Major parties had spent more than they earned in 2018, with 2017 bolstered by election donations.

The latest Electoral Commission data on election expenses, for the 2017 general election campaign, shows that all parties reported a combined £39m in election expenses with the Conservatives, Labour and Liberal Democrats accounting for £36m.

Over a third (34%) of spending went towards unsolicited material to electors (£13m), followed by advertising (26%; £10m) and market research/canvassing (19%; £7m).

The three major parties held the majority of net assets in 2018

In 2018, the Conservatives held 47% (£52m) of net assets of all political parties, followed by Labour (£43m; 39%) and the Liberal Democrats (£5m; 5%).[3]

The wealthiest local branches are in the south of England

Local party net assets data reveals interesting regional and incumbency patterns.

Richmond Park Conservatives were the top branch by net assets (£2.4m) followed by Bristol North West Conservatives (£1.7m) in 2018. While Conservatives made up seven of the top 10, they were not the incumbent party in Bristol North West, Ealing Central and Acton or Dulwich & West Norwood.[4] Similarly, Labour did not hold Bath or Guildford. All top ten branches were in the South: five in London, two each in the South East and South West and one in the East of England.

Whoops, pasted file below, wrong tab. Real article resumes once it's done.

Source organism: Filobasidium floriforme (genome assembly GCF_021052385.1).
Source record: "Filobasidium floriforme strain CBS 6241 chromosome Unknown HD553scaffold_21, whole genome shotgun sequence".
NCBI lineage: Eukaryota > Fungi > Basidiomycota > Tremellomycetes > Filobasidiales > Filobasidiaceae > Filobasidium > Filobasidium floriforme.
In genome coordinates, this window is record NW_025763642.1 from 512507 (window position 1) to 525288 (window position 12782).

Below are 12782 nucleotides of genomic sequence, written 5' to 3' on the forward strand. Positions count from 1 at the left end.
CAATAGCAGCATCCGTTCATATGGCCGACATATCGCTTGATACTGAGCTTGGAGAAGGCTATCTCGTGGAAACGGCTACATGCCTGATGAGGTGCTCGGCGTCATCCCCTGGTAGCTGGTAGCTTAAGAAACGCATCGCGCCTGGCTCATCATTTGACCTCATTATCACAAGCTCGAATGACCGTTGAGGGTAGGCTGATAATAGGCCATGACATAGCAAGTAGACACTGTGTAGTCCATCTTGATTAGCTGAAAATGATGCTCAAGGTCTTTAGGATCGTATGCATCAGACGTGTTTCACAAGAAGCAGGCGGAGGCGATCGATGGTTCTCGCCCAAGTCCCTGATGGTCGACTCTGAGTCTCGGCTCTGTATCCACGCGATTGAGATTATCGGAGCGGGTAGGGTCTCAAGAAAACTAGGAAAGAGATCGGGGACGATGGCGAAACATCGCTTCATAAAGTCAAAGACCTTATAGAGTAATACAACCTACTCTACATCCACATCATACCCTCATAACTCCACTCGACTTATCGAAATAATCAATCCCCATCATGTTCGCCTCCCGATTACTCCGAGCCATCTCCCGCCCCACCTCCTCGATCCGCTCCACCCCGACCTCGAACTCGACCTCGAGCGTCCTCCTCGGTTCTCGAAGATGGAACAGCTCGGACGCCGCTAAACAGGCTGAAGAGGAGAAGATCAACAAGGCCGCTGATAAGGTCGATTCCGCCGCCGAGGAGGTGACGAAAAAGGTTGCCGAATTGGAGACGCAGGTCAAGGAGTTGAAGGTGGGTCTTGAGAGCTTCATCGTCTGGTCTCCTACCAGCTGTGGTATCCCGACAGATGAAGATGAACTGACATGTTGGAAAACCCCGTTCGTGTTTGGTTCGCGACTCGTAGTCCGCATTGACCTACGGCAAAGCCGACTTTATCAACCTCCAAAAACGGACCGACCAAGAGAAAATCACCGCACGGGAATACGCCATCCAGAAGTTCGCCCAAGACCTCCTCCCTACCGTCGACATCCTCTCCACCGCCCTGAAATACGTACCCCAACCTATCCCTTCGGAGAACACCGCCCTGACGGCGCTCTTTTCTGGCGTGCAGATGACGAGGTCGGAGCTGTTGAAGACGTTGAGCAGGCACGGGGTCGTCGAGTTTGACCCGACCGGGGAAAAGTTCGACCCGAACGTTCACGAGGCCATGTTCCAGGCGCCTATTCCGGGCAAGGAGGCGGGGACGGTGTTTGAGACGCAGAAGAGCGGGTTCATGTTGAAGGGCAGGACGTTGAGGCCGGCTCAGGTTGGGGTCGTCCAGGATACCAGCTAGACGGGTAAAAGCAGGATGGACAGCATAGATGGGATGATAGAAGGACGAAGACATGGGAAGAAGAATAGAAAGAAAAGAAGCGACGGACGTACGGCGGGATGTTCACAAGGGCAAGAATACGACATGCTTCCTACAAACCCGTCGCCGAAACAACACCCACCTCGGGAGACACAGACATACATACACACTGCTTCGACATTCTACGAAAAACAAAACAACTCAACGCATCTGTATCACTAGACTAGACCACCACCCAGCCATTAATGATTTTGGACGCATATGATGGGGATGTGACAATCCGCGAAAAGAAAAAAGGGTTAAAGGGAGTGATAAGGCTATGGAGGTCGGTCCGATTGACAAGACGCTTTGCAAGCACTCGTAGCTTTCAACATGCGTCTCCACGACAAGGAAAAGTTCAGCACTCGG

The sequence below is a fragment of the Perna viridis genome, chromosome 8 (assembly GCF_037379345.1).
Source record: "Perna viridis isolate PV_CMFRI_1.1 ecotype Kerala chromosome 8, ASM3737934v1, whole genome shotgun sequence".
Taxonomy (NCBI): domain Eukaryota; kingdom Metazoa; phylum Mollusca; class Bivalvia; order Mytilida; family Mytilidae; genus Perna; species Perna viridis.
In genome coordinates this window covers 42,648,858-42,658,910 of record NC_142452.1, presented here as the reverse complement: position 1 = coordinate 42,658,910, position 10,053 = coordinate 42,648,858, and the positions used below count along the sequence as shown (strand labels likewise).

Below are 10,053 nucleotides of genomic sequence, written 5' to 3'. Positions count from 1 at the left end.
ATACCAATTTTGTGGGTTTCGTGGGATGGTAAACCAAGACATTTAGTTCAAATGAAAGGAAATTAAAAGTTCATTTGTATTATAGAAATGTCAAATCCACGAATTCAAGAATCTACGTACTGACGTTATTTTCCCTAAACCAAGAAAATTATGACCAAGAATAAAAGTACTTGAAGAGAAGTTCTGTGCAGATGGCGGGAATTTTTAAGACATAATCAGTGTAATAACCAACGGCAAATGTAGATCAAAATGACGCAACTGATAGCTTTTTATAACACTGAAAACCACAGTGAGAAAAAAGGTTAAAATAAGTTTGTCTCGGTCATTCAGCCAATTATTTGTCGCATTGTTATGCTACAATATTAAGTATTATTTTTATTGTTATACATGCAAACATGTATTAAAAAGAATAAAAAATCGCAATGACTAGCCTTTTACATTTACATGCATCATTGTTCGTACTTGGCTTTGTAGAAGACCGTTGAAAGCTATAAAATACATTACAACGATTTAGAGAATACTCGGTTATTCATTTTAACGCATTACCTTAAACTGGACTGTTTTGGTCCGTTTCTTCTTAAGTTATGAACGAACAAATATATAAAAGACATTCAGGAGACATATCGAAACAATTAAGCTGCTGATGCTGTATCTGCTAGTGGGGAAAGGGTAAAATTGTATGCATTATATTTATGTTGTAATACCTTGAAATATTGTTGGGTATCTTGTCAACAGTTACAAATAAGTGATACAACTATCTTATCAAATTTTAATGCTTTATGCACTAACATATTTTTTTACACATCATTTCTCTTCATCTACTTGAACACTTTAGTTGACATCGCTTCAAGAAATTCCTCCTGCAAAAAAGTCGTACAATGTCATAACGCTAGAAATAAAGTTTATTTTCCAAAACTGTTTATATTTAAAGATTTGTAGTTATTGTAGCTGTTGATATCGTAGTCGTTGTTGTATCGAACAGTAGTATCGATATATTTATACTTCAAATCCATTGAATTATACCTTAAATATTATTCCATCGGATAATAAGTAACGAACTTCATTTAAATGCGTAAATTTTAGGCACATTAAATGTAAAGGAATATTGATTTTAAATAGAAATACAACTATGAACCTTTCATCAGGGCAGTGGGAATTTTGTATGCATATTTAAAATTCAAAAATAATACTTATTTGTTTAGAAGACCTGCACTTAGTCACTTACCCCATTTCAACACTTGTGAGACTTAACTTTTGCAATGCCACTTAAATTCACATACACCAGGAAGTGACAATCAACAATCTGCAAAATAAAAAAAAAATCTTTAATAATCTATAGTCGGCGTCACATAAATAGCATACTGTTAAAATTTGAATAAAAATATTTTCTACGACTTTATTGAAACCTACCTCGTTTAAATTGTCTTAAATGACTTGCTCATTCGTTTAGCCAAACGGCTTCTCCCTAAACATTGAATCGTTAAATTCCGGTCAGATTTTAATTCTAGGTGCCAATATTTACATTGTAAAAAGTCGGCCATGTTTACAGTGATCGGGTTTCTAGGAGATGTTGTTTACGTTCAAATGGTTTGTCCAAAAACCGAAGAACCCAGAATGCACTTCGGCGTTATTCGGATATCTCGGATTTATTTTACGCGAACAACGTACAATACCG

It is not compulsory for political parties to report staff numbers, which therefore makes the total size of this workforce difficult to measure. Of the main parties, Labour employed 441 paid staff in 2018, more than the Conservatives (330) and Liberal Democrats (71).[5]

Proportion of donation by status group were similar between 2018 and 2019 with the exception that the Conservatives experienced a drop in proportion of individual donations with 57%, but this might be explained by the Brexit Party also receiving 21% of these donations.